- Question from KathyW: Are there any advances for triple-negative breast cancer, and what can we do to prevent a recurrence?
- Answers - Kathy D. Miller, M.D. The good news for women with triple-negative disease is that they are the group that gets the biggest improvement in prognosis with chemotherapy in the adjuvant setting, but we know many of those women still have a high risk of recurrence. The most exciting development in the treatment of women with triple-negative disease in the past year has been the development of a new class of drugs called the PARP inhibitors. Those drugs take advantage of an inherent defect in repairing damage that is unique to the cancer cells, so they have had much less toxicity to normal tissues and in combination with chemotherapy in the metastatic setting, they made the chemotherapy much more effective. As you would expect, we are very excited about the potential of the PARP inhibitors as part of the early treatment of women with newly diagnosed triple-negative disease, but in that setting the potential side effects become even more important. So there are plans for a pilot study in the adjuvant setting specifically to look at the safety of that approach. That first step should start enrolling patients within the next 6 months.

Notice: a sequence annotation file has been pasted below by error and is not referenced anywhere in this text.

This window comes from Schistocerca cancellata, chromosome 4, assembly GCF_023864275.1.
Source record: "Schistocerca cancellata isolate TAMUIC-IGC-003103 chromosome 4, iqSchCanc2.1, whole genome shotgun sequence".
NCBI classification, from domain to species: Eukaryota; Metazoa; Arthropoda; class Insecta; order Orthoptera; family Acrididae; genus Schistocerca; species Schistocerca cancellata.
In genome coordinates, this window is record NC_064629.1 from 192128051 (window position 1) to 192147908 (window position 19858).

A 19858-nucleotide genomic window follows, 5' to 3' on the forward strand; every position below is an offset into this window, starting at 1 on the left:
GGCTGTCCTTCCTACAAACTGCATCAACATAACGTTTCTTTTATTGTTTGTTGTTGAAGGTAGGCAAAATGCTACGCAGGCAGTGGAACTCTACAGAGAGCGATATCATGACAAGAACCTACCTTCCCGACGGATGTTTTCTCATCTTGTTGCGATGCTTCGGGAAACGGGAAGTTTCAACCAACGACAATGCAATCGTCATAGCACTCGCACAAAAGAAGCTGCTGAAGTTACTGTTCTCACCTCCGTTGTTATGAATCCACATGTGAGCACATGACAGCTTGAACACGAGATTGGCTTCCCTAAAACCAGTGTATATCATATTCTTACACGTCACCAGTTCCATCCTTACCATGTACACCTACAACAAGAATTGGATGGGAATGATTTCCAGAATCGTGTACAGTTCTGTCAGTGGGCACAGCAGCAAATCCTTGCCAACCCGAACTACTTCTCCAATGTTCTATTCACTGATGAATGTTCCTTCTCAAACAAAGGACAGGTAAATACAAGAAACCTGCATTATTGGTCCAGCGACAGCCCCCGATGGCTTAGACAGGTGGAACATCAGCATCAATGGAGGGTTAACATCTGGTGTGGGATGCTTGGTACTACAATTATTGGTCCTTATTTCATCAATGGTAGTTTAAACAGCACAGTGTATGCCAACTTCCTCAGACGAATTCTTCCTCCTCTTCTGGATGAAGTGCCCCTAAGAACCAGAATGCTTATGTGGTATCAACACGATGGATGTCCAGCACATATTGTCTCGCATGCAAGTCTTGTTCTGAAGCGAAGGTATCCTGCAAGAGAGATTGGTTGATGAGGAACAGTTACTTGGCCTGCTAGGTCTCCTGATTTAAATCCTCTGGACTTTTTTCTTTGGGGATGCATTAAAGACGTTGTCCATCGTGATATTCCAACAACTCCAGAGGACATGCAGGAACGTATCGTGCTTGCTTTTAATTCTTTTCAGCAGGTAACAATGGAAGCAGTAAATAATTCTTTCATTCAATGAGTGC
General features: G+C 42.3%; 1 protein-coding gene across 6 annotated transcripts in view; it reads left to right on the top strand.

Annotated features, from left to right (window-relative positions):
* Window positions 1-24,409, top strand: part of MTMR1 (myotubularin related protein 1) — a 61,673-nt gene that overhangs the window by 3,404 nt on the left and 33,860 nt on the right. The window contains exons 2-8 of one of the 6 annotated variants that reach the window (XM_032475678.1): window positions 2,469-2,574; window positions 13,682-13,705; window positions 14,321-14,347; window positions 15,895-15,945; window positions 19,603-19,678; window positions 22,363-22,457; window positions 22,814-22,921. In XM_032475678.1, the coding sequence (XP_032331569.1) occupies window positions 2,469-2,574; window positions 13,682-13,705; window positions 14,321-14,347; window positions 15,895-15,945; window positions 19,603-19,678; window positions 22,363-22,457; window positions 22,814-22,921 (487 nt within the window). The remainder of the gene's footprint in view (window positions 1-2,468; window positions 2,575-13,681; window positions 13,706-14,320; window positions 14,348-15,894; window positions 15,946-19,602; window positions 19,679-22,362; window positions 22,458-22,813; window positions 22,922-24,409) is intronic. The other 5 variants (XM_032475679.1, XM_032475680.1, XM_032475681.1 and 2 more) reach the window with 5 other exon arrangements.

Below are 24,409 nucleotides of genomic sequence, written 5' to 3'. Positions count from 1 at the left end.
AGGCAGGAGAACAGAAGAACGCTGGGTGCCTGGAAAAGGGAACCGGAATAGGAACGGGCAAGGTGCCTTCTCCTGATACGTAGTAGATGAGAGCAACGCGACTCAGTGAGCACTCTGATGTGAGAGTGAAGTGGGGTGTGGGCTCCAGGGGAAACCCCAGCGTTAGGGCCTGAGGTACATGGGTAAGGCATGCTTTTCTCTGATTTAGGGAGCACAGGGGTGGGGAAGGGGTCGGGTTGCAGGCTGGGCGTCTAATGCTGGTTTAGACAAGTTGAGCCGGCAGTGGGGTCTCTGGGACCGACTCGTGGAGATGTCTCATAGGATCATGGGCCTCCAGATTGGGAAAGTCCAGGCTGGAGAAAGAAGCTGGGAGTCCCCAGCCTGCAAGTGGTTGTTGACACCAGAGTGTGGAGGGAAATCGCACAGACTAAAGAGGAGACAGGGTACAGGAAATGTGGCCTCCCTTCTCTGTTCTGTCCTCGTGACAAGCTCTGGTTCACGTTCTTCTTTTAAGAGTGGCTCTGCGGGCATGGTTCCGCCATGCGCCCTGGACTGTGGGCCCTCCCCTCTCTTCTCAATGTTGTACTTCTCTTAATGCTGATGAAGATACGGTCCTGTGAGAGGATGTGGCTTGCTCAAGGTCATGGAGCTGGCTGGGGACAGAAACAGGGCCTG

On Tuesday, December 15, 2009, our Ask-the-Expert Online Conference was called Updates from the 2009 San Antonio Breast Cancer Symposium. Kathy Miller, M.D. and Kristin Brill, M.D., F.A.C.S. answered your questions about the latest updates on breast cancer risk, screening techniques, treatment options, and more.
The materials presented in these conferences do not necessarily reflect the views of Breastcancer.org. A qualified healthcare professional should be consulted before using any therapeutic product or regimen discussed. All readers should verify all information and data before employing any therapies described here.
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